So you need a website, domain, and email combo for your business, but there's no shortage of website builders and email hosting companies in the market.
Which one should you choose?
In this article, I'll walk you through:
Let's dive right in.
Hubspot started as a Customer Relationship Management (CRM) tool back in 2006 but has since grown into an all-purpose marketing software conglomerate today.
Their latest offer, the Free Marketing Hub, not only offers free CRM tools but also provides a free website builder, email hosting, and various other tools tailored for small businesses.
Part of their strategy is to offer a ton of free tools and resources to get customers in the front door in hopes they'll upgrade in the future. And that's what Hubspot is doing with their free Marketing Hub.
You can build a website, set up a blog, and connect a custom domain, all for free. Plus, you can use the provided free email address from Hubspot to send marketing emails.
But, if you want to send marketing emails from a custom domain you own, like email@example.com, you'll need to subscribe to their Starter plan, which costs $18 per month.
Before you dive in, here are some important considerations to keep in mind, even though Hubspot offers a ton of free features:
If you're a small or medium business owner looking for an affordable website and email hosting, Hubspot is a good place to start.
You can make the most of HubSpot's free website and marketing tools (while they last). Considering all their features, you can go a long way without spending a dime.
Head over to their Free Marketing Hub page and select "Get started free."
Using Squarespace feels much like using Apple products.
Their website templates are sleek and visually appealing —one of the best in the industry, and the whole website setup process is seamless.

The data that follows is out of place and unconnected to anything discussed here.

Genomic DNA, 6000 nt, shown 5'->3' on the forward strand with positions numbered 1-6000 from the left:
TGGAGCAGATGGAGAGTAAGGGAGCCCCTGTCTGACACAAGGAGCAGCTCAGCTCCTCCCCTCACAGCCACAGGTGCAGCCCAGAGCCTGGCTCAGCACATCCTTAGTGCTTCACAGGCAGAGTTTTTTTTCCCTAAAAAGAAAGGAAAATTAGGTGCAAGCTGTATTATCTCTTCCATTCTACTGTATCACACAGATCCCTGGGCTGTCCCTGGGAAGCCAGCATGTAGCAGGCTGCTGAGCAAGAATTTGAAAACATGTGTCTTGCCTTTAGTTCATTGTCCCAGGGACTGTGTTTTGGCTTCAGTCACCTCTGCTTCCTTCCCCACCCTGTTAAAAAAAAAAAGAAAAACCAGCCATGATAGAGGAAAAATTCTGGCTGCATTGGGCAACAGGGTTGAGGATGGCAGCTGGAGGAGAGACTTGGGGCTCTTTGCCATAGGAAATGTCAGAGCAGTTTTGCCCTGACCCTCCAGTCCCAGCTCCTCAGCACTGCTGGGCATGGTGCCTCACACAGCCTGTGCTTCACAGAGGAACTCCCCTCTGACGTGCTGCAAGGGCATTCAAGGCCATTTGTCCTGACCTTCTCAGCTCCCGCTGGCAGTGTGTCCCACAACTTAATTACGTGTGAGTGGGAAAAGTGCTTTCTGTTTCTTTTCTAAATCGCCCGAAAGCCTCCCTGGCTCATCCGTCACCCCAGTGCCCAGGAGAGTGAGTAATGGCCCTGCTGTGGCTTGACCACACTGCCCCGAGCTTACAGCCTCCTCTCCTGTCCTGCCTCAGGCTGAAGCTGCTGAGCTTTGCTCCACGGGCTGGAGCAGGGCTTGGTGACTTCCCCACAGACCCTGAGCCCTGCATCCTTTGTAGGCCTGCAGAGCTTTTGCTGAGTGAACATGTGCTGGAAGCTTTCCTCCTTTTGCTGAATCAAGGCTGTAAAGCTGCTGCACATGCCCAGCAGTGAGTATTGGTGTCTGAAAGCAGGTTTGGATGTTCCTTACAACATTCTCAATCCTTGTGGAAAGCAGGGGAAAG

From setting up a domain to designing it, managing email campaigns, blogging, and more. Squarespace has done a great job designing the entire user experience of website creation that makes it easy for beginners to set up a great-looking site.
Nevertheless, it's worth mentioning that SquareSpace comes with a higher price tag than its competitors, just like Apple. But more on that later.
As for email, Squarespace is a Google Workspace reseller.
When you subscribe to the Squarespace business plan, you'll get a free custom domain, a professional Gmail (i.e Gmail for business), and a Google Workspace account.
They're free for the first year, and after that, your custom domain and Google Workspace account will automatically renew at the regular annual or monthly rate.
Squarespace doesn't offer a free plan. While you can experiment designing your site and setting up a blog, you will need to upgrade to a plan if you want to publish your site.
And if you need a custom business email address (that's bundled with the Google Workspace), you'll need to upgrade to the Business plan, which costs $23/month.
Additionally, during the first year, you'll get the custom domain and Google Workspace for free. Following this, the domain renewal will cost $20 per year, and the renewal for Google Workspace will be $72 per year.
No free plan — Squarespace doesn't have a free plan, unlike its competitors such as Wix, WordPress, and Weebly, where you can publish a website live at no cost.